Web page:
Easter, a time of celebration and festivities. Chocolate, food, and church mass; these are all a part of what we consider Easter. Easter in America is a celebration of family values, accompanied by great food, an annual Easter egg hunt and deep rooted religious ideals. So, could you imagine an Easter with bonfires, sweet bread, and festive trees?
Luckily you don’t have to imagine, as Germany displays this cultural style and charm, expanding our understanding of Easter traditions through festive activities and colorful displays. During the season of lent, parades and festivals fill the streets as communities come together to celebrate to start of the holiday season. Delicious scents fill the air as cakes, doughnuts and other sweets are eaten and enjoyed. There is no better time to celebrate your German heritage than around Easter time.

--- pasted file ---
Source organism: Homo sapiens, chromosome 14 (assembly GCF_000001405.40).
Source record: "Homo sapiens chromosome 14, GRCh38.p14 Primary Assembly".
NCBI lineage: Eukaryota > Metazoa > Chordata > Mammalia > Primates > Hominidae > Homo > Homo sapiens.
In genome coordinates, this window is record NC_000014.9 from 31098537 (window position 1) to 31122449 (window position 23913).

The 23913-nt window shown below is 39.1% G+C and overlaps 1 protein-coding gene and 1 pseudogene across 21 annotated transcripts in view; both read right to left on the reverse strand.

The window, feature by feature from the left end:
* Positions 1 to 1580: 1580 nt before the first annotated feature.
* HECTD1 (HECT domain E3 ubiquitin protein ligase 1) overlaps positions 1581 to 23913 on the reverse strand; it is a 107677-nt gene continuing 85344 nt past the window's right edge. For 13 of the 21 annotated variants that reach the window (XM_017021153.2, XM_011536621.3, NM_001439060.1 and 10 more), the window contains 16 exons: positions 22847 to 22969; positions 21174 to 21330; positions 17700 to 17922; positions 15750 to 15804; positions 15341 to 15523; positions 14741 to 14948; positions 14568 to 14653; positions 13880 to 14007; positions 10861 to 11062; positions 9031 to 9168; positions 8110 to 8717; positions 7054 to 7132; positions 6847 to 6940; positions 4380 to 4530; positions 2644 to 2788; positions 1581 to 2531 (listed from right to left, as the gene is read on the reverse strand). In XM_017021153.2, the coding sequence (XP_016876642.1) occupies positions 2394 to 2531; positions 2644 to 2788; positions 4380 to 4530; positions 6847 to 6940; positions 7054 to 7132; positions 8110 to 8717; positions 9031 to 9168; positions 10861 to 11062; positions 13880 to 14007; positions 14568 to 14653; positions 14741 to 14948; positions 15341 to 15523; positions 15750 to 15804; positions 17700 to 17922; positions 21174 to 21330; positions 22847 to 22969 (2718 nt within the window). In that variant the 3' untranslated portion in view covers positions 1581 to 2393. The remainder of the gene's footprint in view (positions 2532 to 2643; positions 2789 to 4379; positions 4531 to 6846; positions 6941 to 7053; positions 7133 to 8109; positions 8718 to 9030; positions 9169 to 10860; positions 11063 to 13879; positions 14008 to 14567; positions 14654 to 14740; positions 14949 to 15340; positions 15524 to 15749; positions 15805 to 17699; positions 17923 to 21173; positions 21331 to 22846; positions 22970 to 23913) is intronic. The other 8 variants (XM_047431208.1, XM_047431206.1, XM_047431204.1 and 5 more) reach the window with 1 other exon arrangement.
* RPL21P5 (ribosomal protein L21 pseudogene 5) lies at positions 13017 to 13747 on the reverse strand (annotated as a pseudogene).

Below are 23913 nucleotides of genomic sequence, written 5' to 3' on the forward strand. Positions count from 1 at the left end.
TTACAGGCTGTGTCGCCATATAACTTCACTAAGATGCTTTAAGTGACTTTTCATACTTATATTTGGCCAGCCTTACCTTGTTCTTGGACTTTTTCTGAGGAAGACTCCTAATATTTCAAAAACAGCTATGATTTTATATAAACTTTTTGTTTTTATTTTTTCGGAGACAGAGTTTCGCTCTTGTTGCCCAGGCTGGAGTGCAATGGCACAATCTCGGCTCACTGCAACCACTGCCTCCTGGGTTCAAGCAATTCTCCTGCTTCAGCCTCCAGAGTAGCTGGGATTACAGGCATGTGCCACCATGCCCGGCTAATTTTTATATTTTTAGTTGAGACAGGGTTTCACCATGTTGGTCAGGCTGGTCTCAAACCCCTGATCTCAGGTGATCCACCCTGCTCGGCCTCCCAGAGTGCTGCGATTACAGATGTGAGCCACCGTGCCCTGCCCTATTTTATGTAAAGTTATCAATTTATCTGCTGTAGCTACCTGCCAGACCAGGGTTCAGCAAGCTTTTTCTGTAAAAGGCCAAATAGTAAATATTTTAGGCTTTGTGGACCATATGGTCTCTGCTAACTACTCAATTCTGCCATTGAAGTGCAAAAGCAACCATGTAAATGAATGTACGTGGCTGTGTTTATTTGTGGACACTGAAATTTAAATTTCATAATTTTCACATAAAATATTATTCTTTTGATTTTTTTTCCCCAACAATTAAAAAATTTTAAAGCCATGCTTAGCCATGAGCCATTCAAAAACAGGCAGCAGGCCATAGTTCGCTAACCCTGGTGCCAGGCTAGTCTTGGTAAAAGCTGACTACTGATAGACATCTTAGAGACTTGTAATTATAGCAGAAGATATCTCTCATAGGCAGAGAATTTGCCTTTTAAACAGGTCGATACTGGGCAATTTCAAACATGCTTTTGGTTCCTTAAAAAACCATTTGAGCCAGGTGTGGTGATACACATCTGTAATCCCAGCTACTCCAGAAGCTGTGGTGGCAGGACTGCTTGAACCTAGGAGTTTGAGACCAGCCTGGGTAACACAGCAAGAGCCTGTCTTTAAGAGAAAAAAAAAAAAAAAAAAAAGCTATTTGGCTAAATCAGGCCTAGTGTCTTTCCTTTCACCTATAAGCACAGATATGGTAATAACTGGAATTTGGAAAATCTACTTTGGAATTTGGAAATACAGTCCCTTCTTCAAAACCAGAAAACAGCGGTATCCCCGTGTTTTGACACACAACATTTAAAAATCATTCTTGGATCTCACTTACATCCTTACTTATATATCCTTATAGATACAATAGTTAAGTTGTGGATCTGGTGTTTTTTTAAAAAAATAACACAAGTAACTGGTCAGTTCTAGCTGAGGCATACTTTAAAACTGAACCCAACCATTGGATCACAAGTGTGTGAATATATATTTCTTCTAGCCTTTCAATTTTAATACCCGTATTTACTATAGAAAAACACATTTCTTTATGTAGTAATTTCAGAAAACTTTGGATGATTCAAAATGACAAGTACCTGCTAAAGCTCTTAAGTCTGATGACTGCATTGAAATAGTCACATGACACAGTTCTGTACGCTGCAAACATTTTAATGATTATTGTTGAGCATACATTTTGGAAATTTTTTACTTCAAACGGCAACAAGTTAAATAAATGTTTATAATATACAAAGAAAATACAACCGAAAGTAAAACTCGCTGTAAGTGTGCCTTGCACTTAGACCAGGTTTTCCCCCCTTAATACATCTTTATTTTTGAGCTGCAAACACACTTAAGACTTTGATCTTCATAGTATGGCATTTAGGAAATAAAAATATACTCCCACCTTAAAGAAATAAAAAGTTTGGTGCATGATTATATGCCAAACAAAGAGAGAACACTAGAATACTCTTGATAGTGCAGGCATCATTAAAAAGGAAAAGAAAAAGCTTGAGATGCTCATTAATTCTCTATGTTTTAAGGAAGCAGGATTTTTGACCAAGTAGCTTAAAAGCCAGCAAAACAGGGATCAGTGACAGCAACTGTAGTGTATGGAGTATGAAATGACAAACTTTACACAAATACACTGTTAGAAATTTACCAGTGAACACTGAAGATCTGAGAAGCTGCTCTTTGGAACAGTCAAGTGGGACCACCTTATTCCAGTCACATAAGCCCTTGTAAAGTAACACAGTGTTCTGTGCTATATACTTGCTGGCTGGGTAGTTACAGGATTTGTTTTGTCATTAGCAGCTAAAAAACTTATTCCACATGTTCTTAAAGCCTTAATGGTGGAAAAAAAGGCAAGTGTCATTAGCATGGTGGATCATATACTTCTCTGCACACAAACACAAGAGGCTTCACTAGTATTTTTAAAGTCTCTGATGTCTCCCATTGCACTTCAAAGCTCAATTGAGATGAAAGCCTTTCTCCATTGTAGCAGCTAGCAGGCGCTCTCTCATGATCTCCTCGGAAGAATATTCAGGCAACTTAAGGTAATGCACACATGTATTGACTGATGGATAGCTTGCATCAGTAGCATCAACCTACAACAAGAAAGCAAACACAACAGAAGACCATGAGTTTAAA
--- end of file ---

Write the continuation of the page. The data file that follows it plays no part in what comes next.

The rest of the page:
Celebrating this holiday over 4 days, Easter begins on Green Thursday (Gründonnerstag); a day in which German’s eat food that is colored green to commemorate the start of Easter. In some households, this ‘green’ food is vegetables, while in others, it’s green cake. The second day: ‘Good Friday’, German families set up an Easter egg tree (Ostereierbaum). These trees typically sprout flowers and buds during this period. From here, the trees will be covered in hand painted Eggs, creating a sight like no other.
On Easter Saturday, the night is illuminated as families and groups gather to ignite bonfires. This tradition has deep roots in spirituality, acting as a deterrent for evil spirits. In some regions, a large wheel is set ablaze and rolled down a hill to promote good harvest.
After a long night surrounded by family and warmth, the German population gather Sunday morning to eat decorated sweet bread (Osterbrot). This bread has been prepared days in advance, ready for the coming Sunday. Finally, German families usually enjoy a lamb dinner to round off the holiday.
By Jarrod Iacovou